Shuter, director of the Operas from
1918 until 1929, Hoyer saw the pro-
ductions he staged tour the nation's
largest cities, become the leader of
collegiate shows and set an attend-
ance record at the Metropolitan
Opera House in New York City that
any other amateur production has
yet to surpass.
Planned Dance Routines
Hoyer planned and dire.cted the
dance routines while appearing as
a dancing partner of Dorothy Stone
in two of Fred Stone's productions.
Since Stone never gave a perform-
ance on Sunday, Hoyer was free to
return by fast train or by airplane
to Ann Arbor, where he rehearsed
the dancers each Sunday.
After starring with Stone for nine
years, Hoyer ..appeared with Jean-
ette MacDonald in "Angela," and
then with FQl Baker and Jack Pearl,
"The Baron Munchausen" in "Plea-
sure Bound."
The biggest problem faced at pres-
ent by Hoyer and his assistant, Bill
Collins; is to find a man who will
fill the shoes of "Madcap Lee Grant,"
pra kish freshman character who is
the lead in; the play. A demonstra-
tion of Grant's "type" was given re-
cently when .Opera publicist Charles
Heinen, '41E, hoaxed the campus in-
to believing-that Grant was an actual
person.
Seeks 'Hedy La Tour'
Hoyer also seeks a "Hedy La Tour,"
slinky glamor girl who can out La-
Marr Hollywood's Hedy. "In addi-
tion,"he announced yesterday, "there
will be many bit parts. I am look-
ing now for 16 of the University's
best-looking men, si feet and
streamlined, to form a male chorus.
,Other students will be selected for
a 'girl's' chorus and for a comedy
chorus."
Tryouts, which began Sunday,
will continue until Thursday. The
times are: today, 1 to 3 p.m. in Room
318 of the Union; tomorrow, 7 to 9
p.m. in Room 304. Students may try.

Church Group
Plans To Study
Delinquency
As a result of the recent confer-
ence of ministers called by the Mich-
igan Child Guidance Institute this
month, 'a Study Commitee of clergy-
men has been set up to determine
how the churches of Michigan can
specifically contribute toward the
reduction of juvenile maladjustment
and the control of delinquency.
The committee, which comprises
three groups, has been authorized by
the Conference to make recommen-
dations and report its progress to the
whole committee when it meets again
next year.
The Wayne County group will place
its main emphasis on the relation
of the church to delinquency in the
community, by urging clergymen to
pay more attention to children who
are sentenced to, and released from
correctional institutions. The Middle-
Sized-Cities group will center its at-
tention on the relation of the church
to the community,. by advising min-
isters to make the church function
as a community center and inter-
pret the work of the courts.
The remaining division, the Rural
Village group, will concern itself with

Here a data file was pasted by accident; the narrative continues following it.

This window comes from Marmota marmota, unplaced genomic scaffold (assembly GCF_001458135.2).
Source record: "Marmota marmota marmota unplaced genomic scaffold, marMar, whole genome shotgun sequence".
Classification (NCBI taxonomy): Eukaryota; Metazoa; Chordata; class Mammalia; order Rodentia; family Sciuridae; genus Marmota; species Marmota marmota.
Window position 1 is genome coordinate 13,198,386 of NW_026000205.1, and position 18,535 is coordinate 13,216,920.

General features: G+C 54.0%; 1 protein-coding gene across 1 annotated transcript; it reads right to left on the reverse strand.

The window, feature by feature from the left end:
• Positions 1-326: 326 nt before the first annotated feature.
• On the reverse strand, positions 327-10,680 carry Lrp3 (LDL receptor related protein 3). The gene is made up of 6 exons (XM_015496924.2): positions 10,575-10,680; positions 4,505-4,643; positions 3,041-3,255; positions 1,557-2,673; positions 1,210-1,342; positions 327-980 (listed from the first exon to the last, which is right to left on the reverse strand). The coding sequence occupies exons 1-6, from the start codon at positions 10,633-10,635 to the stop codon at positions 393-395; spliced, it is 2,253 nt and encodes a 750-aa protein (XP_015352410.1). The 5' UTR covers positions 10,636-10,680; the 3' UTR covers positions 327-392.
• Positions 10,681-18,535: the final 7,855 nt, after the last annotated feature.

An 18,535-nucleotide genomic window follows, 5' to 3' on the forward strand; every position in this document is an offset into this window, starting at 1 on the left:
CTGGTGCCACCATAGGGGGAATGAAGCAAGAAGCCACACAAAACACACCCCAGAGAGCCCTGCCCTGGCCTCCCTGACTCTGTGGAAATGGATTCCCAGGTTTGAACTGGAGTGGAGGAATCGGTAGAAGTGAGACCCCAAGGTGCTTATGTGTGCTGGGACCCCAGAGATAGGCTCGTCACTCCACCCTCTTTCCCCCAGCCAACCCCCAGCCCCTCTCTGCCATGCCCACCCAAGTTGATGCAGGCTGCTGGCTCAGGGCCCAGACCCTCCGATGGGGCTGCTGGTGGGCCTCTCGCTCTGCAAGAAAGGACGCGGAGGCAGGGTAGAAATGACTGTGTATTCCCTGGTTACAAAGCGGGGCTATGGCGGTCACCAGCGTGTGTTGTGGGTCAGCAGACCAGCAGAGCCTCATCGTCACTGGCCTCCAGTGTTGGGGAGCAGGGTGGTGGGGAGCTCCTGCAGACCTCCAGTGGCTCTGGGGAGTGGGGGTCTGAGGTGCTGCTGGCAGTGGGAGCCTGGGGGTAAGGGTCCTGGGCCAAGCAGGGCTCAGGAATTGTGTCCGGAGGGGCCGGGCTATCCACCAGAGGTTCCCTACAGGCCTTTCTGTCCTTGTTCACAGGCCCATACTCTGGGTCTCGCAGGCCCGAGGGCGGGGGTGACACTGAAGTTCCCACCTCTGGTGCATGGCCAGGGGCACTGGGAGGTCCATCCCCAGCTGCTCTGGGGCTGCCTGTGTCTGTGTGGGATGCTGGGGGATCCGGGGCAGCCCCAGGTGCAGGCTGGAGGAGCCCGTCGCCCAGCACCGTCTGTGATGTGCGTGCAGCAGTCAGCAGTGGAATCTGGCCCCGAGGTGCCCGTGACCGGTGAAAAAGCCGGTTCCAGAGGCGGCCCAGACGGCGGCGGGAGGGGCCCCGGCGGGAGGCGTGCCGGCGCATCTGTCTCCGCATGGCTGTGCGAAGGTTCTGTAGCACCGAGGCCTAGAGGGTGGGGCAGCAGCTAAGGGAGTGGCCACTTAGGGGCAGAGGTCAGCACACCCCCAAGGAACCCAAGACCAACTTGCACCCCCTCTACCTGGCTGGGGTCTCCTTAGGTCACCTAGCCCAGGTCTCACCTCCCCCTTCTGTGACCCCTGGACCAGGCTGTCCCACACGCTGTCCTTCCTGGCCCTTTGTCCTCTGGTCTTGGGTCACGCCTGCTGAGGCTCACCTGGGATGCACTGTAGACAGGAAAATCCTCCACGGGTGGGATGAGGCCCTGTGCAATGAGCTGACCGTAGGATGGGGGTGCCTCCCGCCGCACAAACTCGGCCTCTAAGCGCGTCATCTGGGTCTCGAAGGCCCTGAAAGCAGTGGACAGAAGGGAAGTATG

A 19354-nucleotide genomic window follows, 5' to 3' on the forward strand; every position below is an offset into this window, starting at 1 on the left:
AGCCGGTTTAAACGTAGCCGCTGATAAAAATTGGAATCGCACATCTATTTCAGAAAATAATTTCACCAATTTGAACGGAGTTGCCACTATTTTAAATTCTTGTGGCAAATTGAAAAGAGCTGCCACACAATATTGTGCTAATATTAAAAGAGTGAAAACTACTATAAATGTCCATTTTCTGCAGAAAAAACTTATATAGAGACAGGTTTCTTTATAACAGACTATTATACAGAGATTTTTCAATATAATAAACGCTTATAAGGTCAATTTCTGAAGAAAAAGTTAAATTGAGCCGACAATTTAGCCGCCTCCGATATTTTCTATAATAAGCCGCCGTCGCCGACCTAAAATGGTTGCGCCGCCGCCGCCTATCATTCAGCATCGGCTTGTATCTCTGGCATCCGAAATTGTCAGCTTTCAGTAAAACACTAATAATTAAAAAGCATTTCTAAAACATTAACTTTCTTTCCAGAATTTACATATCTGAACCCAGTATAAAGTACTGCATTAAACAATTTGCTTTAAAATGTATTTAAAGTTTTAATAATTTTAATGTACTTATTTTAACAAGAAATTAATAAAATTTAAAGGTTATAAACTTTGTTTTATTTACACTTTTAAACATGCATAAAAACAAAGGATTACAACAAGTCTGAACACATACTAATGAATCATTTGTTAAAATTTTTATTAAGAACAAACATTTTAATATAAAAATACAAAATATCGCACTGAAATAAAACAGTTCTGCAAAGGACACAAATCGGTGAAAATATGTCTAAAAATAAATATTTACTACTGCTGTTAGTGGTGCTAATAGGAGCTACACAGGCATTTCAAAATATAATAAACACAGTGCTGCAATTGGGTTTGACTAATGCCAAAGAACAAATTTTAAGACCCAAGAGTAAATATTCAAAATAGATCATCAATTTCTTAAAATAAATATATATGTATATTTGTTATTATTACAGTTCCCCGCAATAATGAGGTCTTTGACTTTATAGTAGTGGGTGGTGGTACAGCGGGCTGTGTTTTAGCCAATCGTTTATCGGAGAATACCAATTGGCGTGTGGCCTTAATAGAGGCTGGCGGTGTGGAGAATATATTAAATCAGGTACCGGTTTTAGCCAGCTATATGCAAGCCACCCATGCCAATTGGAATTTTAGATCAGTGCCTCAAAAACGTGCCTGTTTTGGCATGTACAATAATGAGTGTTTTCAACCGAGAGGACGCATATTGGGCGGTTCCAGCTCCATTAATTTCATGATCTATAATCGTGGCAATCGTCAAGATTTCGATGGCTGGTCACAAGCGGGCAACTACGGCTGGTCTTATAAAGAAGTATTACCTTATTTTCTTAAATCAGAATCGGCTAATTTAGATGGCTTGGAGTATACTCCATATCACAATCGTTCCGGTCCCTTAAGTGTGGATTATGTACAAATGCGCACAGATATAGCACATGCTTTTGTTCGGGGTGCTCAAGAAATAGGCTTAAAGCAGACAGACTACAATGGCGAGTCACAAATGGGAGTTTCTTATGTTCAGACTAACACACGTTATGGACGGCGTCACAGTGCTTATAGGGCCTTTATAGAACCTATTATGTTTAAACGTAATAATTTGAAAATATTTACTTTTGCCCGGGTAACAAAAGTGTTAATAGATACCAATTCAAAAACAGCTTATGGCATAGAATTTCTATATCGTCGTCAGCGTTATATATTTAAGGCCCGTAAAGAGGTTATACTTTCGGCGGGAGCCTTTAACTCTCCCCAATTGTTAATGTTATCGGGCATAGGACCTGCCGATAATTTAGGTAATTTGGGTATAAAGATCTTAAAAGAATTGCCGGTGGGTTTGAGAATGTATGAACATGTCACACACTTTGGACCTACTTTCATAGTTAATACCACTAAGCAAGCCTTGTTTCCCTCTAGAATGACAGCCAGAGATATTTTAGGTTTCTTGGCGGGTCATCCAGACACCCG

pointing out to the community the
important conflicts in our present
culture between "those agents such
as advertising; which stimulate cer-
tain wants, and social lags, such as
unemployment, which block the sat-
isfying of those wants."

Ticket Exchange Declared Success

The operation of the Union's ticket
resale exchange last week signalized
the close of that service's operation
for the 1939 football season, show-
ing according to Harold Singer, '41,
of the Union executive staff, exceed-
ingly extensive success.
The exchange, Singer said, grossed'
between a $370 and $400 turnover for
each of the season's home games this
year. Only a fraction of one per-
cent of the hundreds of tickets turned
in for resale could not be disposed of.
In operation, the exchange is open
to anyone holding tickets which have
been purchased and are neither stu-
dent nor faculty tickets. Tickets are
sold at face value, no price lower or
higher being acceptable. When tic-
kets are turned in, a receipt is given
in return, with later notification of
sale if such has been made. While

DIRECTOR ROY HOYER

out for dancing, singing and acting
parts. For dancing parts, Hoyer
points out, the student need not have
dancing experience.
From these tryouts will come the
comedians, the heroes, the villains
and the beautiful "girls,?' who will
make up the cast of the Opera next
February. If the precedents set dur-
ing Mr. Hoyer's earlier experience
with the Opera are carried out, some
of the actors will use the Opera as
a steppingstone to success. Russell
Barines, Detroit announcer, Dave
Hempstead, '31,. now a scenario
writer in Hollywood, and S. Sylvan
Simon, a Hollywood director, all got
their starts in the Operas produced
by Mr. Hoyer.
ReV. McCormick
Dies Unexpectedly
Rt. Rev, John N. McCormick, 76
years old, a memhber of the Harris
Memorial Trust .directing the actvii-
ties of Episcopal University. students,
died Sunday morning in Grand Rap-
ids
Rt. Rev. McCormick was a retired
bishop of the western Michigan dio-,
cese, and was preparing to hold com-
munion services at Grace Episcopal
church in Grand Rapids when he was
stricken. He was filling the pulpit
for the rector, Rev. Don 1. Carey,
who spoke in Ann Arbor Sunday
morning.

Bowling
Billiards
Snooker
MICHIGAN
RECREATION
525 East Liberty

the Union in no respect guarantees
sale, Singer said, the consistent re-
sults for this season and that of
past years is a guide to wht may be
obtained.
The resale agency, originated sev-
eral years ago, was reorganized last
year by James Halligan, '40F&C, then
a member of the Union executive
council. It has continued under
that general set up this year,